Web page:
Senator Andrew Bartlett has responded to Crikey item on the frenzy surrounding the spy who loved Ruddock’s daughter and calls on the media to call it what it really is – a beat up.

The spy who loved Ruddock’s daughter
Subscriber email – 18 February

The strange story of Israeli diplomat/lothario Amir Laty just keeps getting better. Today’s reports by the Australian Jewish News and News Ltd of Caitlyn Ruddock’s “friendship” with the deported diplomat have thickened the plot.

Caitlin is the second daughter to get Ruddock into strife – who will forget his other daughter, Kirsty, threatening to flee Australia in 2002, upset at her father’s hard line, as Immigration Minister, on asylum-seekers. Check out that Australian Story transcript here.

As Malcolm Farr points out in The Daily Telegraph, Ruddock has been potentially compromised before in his dealings with visas. It’s interesting the further leap hasn’t been made in the media that a guy with links to passport fraud apparently had an inside line for years to the Minister for Immigration and then Attorney-General. Check out the speculation on this ACT blog:

Meanwhile, both side of politics are treading softly-softly on this issue. Neither wants to get into a diplomatic fight with Israel, perhaps reflecting the breakdown of political donations in Australia.

Kim Beazley spent much of the second Iraq war embedded in the Israeli security apparatus. Check out his long-winded way of saying “no comment” on ABC radio this morning:

STEVE CRITTENDEN: Did that situation compromise Australia’s security?

BEAZLEY: I would love to have a feisty, bouncy answer to set your interview with me off on the right track but I’m going to have to pour cold water on this immediately. I have been briefed on the circumstances of this gentleman, so guess what? I can neither confirm nor deny any of the things that are in the media nor add to your speculation.

CRITTENDEN: You had to sign an agreement like everyone else?

BEAZLEY: That’s the basis on which I answer, so we’ll move on to something else.

CRIKEY: You’ve got to hand it to the Israeli spy agencies. The really know how to infiltrate and influence.

Fancy an Israeli spy scoring an invitation to Christmas lunch with the nation’s top law officer by befriending his daughter.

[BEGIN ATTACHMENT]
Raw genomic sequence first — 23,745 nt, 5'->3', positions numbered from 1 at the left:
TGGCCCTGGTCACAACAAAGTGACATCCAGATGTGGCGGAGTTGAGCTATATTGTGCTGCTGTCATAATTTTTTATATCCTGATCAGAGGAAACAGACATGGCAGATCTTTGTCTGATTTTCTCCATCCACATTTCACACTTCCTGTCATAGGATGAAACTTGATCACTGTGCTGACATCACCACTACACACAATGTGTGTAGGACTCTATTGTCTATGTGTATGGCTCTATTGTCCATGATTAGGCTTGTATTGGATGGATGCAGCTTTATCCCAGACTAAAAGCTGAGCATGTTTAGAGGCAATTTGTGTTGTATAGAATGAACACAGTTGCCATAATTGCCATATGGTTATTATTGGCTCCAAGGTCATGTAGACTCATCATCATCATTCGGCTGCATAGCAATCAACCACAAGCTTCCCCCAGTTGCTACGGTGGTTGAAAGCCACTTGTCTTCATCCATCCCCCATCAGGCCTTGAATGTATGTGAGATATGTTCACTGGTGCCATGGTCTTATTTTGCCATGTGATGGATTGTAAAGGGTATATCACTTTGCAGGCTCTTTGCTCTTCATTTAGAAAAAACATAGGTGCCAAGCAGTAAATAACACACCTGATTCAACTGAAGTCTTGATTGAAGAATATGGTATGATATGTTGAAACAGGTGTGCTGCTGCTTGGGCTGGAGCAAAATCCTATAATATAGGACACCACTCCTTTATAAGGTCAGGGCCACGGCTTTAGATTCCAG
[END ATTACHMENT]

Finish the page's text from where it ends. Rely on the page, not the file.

The spooks have predictably frightened both sides of politics into saying nothing so it is up to others such as Crikey to call a spade a spade. Was this a case of the spy who loved her? Was there pillow talk?

Could Amir Laty have planted listening devices in the Ruddock home? Surely the public deserves some more answers.

Senator Andrew Bartlett responds:

Dear Crikey,

Your item on Friday about the deported Israeli spy makes the statement that “both sides of politics are treading softly-softly on the issue”, suggesting this approach was something to do with not wanting to offend Israel or because we had been frightened into silence by the ‘spooks’. I suggest it’s more to do with politicians not wanting to give such a blatant beat-up some extra legs, knowing the story is just an excuse to put some salacious and prurient gossip on the front pages under the pretence of ‘news’.

Writing gossip about politicians whilst pretending its political news is not my idea of good journalism, but using gossip that targets a member of a politician’s family is much worse. They cannot answer for themselves (or if they do, they will usually just escalate the story). Even if there was any truth behind the insinuations in this spy story (which I believe has been publicly denied), I can’t see what relevance it could really have on national security. I doubt anyone in Parliament has more frequently and strongly criticised Philip Ruddock than I have, but while he may be plenty of other things, he’s no fool. And his daughters certainly don’t deserve this sort of muck, regardless of what you might think of his policies and what his policies have done to other people’s families.

Of course, gossip is usually impossible to disprove and if it’s found to be categorically incorrect, the excuse that they were only ‘allegations’ is used to avoid correcting the record or making an apology.

This story provided a few juicy headlines and has now pretty much moved on, but the slur will remain. If people think these sorts of media flurries are just fleeting events that never have any lasting impact on the people targeted, they are wrong. The wider impact is that there will be yet another bunch of people around Australia who will look at this manufactured “scandal” and decide never to get involved in politics.

Andrew Bartlett

Peter Fray

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